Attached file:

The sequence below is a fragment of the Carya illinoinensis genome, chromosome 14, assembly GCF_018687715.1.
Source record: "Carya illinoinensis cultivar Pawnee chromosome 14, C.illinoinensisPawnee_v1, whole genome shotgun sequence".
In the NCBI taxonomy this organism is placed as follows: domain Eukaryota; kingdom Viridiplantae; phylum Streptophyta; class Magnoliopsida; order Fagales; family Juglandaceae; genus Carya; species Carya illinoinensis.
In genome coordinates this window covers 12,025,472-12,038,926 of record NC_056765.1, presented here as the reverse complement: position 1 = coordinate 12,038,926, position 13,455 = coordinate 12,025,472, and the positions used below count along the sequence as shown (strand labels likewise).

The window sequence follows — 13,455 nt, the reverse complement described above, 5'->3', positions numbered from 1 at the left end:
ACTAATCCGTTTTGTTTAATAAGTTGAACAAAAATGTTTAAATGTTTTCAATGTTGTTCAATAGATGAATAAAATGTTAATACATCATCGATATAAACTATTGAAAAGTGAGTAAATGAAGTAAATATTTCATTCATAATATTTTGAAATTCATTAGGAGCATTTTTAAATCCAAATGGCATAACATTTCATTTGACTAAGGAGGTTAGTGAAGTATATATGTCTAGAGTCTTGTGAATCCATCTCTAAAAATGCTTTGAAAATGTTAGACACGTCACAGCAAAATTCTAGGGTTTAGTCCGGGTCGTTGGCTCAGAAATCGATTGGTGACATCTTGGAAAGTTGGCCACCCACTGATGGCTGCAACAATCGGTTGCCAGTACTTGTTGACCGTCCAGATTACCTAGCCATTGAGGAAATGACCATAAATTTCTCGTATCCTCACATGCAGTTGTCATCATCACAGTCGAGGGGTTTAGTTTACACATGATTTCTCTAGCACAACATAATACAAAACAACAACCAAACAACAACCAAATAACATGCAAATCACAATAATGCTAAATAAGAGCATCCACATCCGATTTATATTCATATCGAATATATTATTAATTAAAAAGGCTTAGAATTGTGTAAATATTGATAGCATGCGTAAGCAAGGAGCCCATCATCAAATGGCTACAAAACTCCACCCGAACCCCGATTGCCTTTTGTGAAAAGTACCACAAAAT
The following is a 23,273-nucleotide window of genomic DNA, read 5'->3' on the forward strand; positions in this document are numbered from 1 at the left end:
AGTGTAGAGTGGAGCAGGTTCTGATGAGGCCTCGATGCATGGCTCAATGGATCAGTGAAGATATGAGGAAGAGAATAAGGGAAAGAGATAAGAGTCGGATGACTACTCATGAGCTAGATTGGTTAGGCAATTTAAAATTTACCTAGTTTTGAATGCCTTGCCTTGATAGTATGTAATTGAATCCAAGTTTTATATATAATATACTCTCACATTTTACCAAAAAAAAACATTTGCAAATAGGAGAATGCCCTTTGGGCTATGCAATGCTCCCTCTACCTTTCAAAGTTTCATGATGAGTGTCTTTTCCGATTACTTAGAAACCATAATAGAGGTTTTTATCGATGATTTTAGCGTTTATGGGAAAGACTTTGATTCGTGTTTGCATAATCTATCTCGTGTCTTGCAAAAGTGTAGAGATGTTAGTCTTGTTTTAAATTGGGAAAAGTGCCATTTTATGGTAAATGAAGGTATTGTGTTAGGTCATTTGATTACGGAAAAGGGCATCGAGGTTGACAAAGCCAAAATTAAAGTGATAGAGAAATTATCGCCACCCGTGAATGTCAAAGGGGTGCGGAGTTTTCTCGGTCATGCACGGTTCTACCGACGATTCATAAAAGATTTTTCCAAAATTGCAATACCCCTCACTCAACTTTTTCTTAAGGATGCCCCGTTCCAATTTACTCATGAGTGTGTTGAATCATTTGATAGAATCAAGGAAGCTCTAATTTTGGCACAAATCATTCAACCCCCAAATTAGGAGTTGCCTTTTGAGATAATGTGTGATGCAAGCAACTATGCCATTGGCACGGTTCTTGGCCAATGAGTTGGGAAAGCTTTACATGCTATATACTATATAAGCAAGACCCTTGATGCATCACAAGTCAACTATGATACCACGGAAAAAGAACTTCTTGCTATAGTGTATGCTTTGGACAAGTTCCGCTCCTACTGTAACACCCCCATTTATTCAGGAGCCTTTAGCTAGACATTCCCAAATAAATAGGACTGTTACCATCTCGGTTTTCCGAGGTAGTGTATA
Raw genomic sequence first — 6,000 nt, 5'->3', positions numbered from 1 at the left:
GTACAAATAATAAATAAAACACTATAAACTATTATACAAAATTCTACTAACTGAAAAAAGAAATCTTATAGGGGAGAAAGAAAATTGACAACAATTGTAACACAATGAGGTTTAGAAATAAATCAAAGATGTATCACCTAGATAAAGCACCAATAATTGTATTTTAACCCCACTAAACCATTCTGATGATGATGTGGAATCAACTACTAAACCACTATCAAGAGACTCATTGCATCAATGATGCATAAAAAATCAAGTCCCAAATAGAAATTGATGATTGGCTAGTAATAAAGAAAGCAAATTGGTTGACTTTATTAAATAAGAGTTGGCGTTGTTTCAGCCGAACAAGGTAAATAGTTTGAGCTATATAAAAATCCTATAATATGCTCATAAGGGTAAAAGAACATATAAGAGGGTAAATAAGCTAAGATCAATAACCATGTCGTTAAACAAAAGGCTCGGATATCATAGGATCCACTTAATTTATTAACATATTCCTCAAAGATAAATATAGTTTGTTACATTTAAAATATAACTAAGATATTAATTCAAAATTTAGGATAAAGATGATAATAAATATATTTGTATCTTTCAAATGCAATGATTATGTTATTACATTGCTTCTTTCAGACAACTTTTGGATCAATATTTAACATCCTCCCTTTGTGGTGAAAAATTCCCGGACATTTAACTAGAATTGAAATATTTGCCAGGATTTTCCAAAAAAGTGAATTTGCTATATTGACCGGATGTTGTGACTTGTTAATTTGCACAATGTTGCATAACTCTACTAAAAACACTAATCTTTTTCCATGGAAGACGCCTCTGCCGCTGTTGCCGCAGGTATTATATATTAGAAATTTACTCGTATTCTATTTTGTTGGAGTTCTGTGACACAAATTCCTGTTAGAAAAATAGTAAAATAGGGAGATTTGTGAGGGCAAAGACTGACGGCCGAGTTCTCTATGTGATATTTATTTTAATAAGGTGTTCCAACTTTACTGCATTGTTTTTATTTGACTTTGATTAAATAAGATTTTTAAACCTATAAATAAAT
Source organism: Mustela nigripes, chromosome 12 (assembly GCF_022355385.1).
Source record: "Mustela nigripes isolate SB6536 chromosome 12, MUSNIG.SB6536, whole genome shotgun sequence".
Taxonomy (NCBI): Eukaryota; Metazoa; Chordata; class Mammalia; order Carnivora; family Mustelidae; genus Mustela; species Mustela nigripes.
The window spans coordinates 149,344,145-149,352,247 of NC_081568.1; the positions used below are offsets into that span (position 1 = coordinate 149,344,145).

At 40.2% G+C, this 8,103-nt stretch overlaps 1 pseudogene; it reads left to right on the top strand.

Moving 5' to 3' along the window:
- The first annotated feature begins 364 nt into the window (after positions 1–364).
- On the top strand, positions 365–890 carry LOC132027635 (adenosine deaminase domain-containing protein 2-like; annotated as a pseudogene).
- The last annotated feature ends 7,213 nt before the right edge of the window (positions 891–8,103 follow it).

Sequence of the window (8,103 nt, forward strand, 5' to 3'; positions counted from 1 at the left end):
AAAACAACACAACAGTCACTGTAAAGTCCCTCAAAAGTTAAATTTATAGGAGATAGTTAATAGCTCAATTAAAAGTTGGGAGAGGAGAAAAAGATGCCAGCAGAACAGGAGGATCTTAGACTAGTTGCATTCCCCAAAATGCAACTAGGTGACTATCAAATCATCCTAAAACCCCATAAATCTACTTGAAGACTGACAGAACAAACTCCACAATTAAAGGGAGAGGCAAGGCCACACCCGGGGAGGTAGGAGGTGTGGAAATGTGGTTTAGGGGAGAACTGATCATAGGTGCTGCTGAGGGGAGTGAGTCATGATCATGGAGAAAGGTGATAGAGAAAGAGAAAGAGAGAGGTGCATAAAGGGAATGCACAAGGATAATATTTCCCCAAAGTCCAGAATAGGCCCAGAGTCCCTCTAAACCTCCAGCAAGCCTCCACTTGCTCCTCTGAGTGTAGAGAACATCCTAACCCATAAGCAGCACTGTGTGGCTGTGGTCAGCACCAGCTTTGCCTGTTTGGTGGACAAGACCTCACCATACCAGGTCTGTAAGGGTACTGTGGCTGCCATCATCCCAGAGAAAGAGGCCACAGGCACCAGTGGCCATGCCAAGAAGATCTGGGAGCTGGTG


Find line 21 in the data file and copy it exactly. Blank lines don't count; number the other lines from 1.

AAAACAACACAACAGTCACTGTAAAGTCCCTCAAAAGTTAAATTTATAGGAGATAGTTAATAGCTCAATTAAAAGTTGGGAGAGGAGAAAAAGATGCCAGCAGAACAGGAGGATCTTAGACTAGTTGCATTCCCCAAAATGCAACTAGGTGACTATCAAATCATCCTAAAACCCCATAAATCTACTTGAAGACTGACAGAACAAACTCCACAATTAAAGGGAGAGGCAAGGCCACACCCGGGGAGGTAGGAGGTGTGGAAATGTGGTTTAGGGGAGAACTGATCATAGGTGCTGCTGAGGGGAGTGAGTCATGATCATGGAGAAAGGTGATAGAGAAAGAGAAAGAGAGAGGTGCATAAAGGGAATGCACAAGGATAATATTTCCCCAAAGTCCAGAATAGGCCCAGAGTCCCTCTAAACCTCCAGCAAGCCTCCACTTGCTCCTCTGAGTGTAGAGAACATCCTAACCCATAAGCAGCACTGTGTGGCTGTGGTCAGCACCAGCTTTGCCTGTTTGGTGGACAAGACCTCACCATACCAGGTCTGTAAGGGTACTGTGGCTGCCATCATCCCAGAGAAAGAGGCCACAGGCACCAGTGGCCATGCCAAGAAGATCTGGGAGCTGGTG